I had the pleasure of knowing Owen not only as a partner, but as a client as well. When Owen left his job teaching to rejoin the firm, he duly packed all his worldly belongings, including his invaluable teaching and research notes on oil and gas, into a moving van, and drove his own automobile to Los Angeles. It turns out that the van needed some repairs along the way, and those repairs required welding to the underside of the carriage. The moving van company decided to save some time by not unloading the van before doing the welding, with the predictable result that all the contents inside caught fire and were totally incinerated. At his deposition on the value of the contents, the lawyer for the moving company asked Owen about his estimate of the value of his papers: "These were just documents, weren't they?" "Yes," he replied. "The originals of the Constitution and the Declaration of Independence are 'just documents' as well." The settlement was considerable by any measure.


In 1990, Owen persuaded me that I did not want to join a small environmental law firm that had been my first choice, but wanted to join O’Melveny due to its national scope. Only later I learned that: (1) O’Melveny didn’t really have an environmental practice; and (2) Owen was famed for being able to sell icebergs to Alaskans.

But I was lucky he used his powers of persuasion on me, so that I got the chance to work with and learn from Owen, and of course see more examples of his incredible persuasive skills. I remember how he brought contentious negotiations between an Alaska native corporation and a posse of Texans over oil exploration rights to such an agreeable conclusion that both sides reconvened in Texas to hunt wild boars.

Owen knew everything about water. He taught me all the water law maxims, including that water runs uphill towards money, and that whiskey is for drinking, water is for fighting over. When Owen retired and left for the (former) pig farm in Utah, he remained active on our joint water matters even though he had to take my phone calls on a party line, and drive into town to pick up my faxes.

Owen was modest. He was appointed as a Special Master by the Supreme Court in the case of Nebraska v. Wyoming and Colorado, and the Supreme Court subsequently fully adopted his recommendations. But he thought it was presumptuous to wear a robe at the hearings, and I had to pressure him into it. When a client once asked him, “Have you ever made a mistake?” he responded with typical modesty, “I’ve made every mistake a lawyer can make.” I understood this to mean that even the greatest lawyers make mistakes, and we must learn from them and move on.

Owen was a larger-than-life figure, as well as a wonderful friend and mentor. His passing is a great loss.


I met Owen when I interviewed at OM&M in the fall of 1968 (hard to believe), and I remember our discussion to this day.

Throughout the interview, people kept knocking on the door to drop off ever growing stacks of legal documents. Owen explained that, the firm had just moved from its long time office on Spring Street to the newly constructed office building at 611 W. Sixth Street. Owen had a major closing scheduled for the next day, but the moving team had misunderstood his instructions and shredded all of the deal documents. This was pre-word processing, and the entire stack of deal documents had to be recreated and reviewed before the closing.

Somehow, Owen was in great spirits, and he refused to cancel the interview. I remember him saying that this was a deal in which anything that could go wrong had gone wrong, and this was just another detour. While I probably would have panicked in the same situation, Owen had a big smile and kept telling his secretary and the other lawyers popping in and out of his office not to worry and that everything was under control.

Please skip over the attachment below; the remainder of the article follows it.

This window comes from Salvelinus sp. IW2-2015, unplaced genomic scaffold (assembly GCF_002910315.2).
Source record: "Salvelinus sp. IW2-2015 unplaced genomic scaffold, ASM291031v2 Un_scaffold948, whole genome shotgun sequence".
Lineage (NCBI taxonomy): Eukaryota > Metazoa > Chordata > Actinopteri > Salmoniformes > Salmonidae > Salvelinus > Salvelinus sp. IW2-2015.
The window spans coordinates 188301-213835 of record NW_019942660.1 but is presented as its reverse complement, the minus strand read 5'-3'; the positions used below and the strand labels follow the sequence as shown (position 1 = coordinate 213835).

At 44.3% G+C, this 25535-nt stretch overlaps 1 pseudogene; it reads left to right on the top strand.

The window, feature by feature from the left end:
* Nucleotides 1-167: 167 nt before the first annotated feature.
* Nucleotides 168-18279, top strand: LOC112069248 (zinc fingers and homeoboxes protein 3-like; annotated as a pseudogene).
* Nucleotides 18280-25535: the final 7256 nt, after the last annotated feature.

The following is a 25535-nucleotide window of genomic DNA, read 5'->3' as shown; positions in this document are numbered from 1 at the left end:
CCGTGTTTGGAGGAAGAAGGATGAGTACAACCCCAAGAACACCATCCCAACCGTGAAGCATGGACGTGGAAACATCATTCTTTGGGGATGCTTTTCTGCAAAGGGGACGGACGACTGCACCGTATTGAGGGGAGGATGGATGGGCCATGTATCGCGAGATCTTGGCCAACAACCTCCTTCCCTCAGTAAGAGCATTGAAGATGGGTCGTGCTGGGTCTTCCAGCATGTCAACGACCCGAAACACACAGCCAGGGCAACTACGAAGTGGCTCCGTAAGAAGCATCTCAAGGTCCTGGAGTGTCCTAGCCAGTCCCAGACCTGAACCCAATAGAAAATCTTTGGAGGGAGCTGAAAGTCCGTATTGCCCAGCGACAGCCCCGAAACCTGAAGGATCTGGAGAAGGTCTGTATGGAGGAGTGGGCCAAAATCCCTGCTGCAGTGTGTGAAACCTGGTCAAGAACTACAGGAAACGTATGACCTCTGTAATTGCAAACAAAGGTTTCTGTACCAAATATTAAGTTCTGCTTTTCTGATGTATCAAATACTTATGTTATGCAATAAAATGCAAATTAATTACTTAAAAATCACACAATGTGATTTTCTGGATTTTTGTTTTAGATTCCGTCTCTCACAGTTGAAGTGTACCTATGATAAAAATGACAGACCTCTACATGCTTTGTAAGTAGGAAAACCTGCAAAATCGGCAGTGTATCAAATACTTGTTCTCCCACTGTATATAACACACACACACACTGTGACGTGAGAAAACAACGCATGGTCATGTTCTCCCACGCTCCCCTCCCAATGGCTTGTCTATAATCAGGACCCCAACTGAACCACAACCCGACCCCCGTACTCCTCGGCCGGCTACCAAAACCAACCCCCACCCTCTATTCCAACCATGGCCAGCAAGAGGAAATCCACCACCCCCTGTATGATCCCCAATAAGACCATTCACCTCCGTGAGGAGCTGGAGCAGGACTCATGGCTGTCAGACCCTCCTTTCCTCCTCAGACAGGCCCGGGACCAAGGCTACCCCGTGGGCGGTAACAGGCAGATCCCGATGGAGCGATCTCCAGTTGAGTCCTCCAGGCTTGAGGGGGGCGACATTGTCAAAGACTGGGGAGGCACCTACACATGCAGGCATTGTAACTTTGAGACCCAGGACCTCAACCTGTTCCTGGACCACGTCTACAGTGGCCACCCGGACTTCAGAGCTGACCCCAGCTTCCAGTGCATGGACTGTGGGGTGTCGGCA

I would have accepted on the spot if I had already received an offer.


Owen was just plain fun, and he loved baseball.

When I was a young partner I went with Owen to a client meeting in Washington, DC. Owen insisted we take a very early flight from LA. No explanation.

When we got off the plane, he said we had to hurry to Union Station to catch a train to Baltimore for an important meeting. On the way he revealed his plan: we were going to see the Orioles play in their then new Camden Yards Stadium. We stashed our bags at Union Station and caught the “baseball train” to Camden Yards.

Of course the game was sold out and we didn’t have tickets. Never deterred, Owen explained to the gate attendant we’d flown across the country to see this very game and surely there had to be a few stray tickets available. Owen’s charm worked, the attendant produced two tickets and we were in! Only difficulty was the tickets were not together. Not an issue: Owen spotted several empty seats near the visitor dugout and we enjoyed (for a while) some of the best seats in the stadium.

We had an absolutely fantastic time together. Owen turned what would have been just another routine business trip into an adventure and a lifelong happy memory, one of many I have from my years working with Owen.


When I was a young associate, I worked with Owen on a matter involving the Broome Ranch, a large and very valuable ranch in Ventura County. The original patriarch who owned the ranch had died many years ago and the ranch had been inherited in equal measures by his three children: Jack Broome and his two sisters. The three siblings did not get along. They all seemed to hate each other and there was a lot of family baggage that had nothing to do with the operation of the ranch. The dispute looked like it was headed to a very nasty and prolonged family fight with the result that the ranch might be sold to a third party and the proceeds divided. The siblings did not want to do that but they could not agree on anything else.